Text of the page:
Lectures and Colloquia during the semester

**November 26, 2001**

Technische Universität Berlin

Straße des 17. Juni 136, 10623 Berlin

Math building - Room MA 042
- map -

** Lecture - 14:15**

### Konrad Polthier, Technische Universität Berlin

### Discrete Constant Mean Curvature Surfaces and Their Index

*Abstract: *
We define triangulated piecewise linear constant mean curvature
surfaces using a variational characterization. These surfaces are
critical for area amongst continuous piecewise linear variations
which preserve the boundary conditions, the simplicial structures,
and (in the nonminimal case) the volume to one side of the surfaces.
We then find explicit formulas for complete examples, such as
discrete minimal catenoids and helicoids.

As an application we study the index of unstable minimal surfaces,
by numerically evaluating the spectra of their Jacobi operators.
Our numerical estimates confirm known results on the index of some smooth
minimal surfaces, and provide additional information regarding their
area-reducing variations. In other applications show that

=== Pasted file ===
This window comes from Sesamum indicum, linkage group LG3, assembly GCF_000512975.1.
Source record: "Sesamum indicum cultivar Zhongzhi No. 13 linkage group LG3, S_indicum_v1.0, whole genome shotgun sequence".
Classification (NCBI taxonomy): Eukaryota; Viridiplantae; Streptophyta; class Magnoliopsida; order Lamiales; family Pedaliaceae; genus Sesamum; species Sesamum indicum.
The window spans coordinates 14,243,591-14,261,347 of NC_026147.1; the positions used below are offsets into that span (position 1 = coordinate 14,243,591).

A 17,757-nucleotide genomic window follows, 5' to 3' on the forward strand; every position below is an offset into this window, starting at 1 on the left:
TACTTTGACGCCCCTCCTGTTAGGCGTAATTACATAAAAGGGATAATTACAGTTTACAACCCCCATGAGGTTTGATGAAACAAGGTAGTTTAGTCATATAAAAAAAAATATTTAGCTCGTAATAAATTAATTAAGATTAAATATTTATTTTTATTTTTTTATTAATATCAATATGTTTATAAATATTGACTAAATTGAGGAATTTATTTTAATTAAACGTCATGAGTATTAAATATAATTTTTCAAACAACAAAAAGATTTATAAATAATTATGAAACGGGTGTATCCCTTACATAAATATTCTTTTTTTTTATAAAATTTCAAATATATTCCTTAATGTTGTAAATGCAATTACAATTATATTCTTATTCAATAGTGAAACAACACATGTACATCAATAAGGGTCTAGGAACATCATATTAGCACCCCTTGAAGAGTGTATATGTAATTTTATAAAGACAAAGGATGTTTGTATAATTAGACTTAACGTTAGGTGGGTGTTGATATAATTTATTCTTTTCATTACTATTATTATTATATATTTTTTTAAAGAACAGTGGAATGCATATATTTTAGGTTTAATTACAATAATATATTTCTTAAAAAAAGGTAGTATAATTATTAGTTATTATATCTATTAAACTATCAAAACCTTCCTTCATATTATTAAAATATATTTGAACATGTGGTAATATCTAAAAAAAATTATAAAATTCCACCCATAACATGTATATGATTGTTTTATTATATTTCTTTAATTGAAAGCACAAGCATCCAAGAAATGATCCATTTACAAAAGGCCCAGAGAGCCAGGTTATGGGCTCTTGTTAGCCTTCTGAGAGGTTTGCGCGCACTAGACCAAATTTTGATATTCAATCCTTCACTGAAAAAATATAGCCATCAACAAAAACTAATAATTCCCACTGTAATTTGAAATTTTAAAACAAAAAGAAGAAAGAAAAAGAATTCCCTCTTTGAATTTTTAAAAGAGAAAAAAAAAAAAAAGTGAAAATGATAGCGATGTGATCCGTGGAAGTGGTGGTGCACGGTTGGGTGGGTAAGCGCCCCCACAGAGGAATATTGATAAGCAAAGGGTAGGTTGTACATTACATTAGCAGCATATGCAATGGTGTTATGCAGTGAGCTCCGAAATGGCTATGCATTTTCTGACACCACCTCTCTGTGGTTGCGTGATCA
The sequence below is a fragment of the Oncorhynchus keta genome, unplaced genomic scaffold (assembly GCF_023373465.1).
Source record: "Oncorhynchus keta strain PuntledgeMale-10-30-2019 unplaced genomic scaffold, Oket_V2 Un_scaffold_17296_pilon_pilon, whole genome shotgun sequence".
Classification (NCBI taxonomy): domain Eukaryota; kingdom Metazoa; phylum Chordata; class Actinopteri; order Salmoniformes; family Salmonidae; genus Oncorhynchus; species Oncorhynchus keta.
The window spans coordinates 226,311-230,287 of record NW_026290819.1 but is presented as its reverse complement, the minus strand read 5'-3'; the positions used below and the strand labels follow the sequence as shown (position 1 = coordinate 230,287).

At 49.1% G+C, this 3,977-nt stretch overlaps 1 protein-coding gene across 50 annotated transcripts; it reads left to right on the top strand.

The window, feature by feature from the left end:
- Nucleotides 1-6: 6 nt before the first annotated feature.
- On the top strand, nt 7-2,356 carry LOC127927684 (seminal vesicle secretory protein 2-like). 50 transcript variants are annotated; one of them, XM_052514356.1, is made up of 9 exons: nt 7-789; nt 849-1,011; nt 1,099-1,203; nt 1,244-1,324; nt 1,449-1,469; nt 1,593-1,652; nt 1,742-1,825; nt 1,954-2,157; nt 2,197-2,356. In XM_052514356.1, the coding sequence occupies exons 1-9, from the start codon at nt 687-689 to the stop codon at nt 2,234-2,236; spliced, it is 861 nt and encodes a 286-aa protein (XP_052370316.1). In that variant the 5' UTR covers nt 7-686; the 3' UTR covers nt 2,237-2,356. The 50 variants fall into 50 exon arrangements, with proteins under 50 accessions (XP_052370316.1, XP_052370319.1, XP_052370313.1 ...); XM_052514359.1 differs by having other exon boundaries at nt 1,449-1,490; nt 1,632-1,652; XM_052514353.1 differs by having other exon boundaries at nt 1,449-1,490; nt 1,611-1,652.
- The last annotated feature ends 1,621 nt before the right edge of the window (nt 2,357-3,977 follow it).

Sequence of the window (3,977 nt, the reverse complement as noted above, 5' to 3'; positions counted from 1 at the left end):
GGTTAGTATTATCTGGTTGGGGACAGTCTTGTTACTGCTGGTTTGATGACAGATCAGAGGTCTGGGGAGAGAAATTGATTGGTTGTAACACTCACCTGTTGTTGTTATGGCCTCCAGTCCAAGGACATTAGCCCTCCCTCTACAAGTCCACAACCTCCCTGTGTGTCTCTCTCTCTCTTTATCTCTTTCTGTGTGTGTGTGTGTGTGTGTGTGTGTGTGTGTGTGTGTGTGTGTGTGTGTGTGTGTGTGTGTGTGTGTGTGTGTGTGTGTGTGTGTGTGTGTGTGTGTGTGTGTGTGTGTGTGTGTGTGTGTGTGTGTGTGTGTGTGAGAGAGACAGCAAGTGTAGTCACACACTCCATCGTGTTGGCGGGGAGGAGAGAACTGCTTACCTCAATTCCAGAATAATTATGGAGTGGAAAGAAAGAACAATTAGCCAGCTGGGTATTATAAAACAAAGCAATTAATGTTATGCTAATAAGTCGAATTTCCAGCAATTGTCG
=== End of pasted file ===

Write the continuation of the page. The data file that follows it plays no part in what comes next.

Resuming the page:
these discrete geometries provide a good language for studying
meshes used in computer graphics and mathematical visualization.

** Colloquium - 16:00**

### Julian Pfeifle - Technische Universität Berlin

### Long Ascending Paths on Small Polytopes

*Abstract: *
Suppose we are given a (simple) polytope in *d*-space defined by *n*
linear inequalities, and an "upwards" direction (a linear objective
function). If our goal is to climb towards the top by walking along
edges, we can ask, *"How many vertices might we have to visit in
the worst case?"* Behind this lies the decade-old question about
giving upper bounds for the complexity of the simplex algorithm of
linear programming. One obvious bound is, *"At most as many
vertices as a **d*-polytope with *n* facets could possibly have."
In fact, today this is still the *only* known answer!
McMullen's *Upper Bound Theorem* from 1970 explicitly
evaluates this upper bound, and states that no simple *d*-polytope
with *n* facets can have more vertices than the polar of the cyclic
*d*-polytope *C_d(n)*, which has *O(n^{\lfloor d/2\rfloor})* of them,
for fixed *d*.

In this talk, we will see that for *d=4* and *n=7* (the "first
interesting case"), this bound is tight in some instances, i.e. there
exist realizations of *P=C_4(7)^Delta* together with linear objective
functions that yield strictly ascending Hamiltonian paths on the graph
*G*of *P*. Moreover, we will show that other orientations of *G*
that admit Hamiltonian paths and satisfy two well-known necessary
conditions for realizability actually are *not* realizable, thus
providing the smallest known examples showing that these conditions
are not sufficient.

[home] -
[up] -
[top]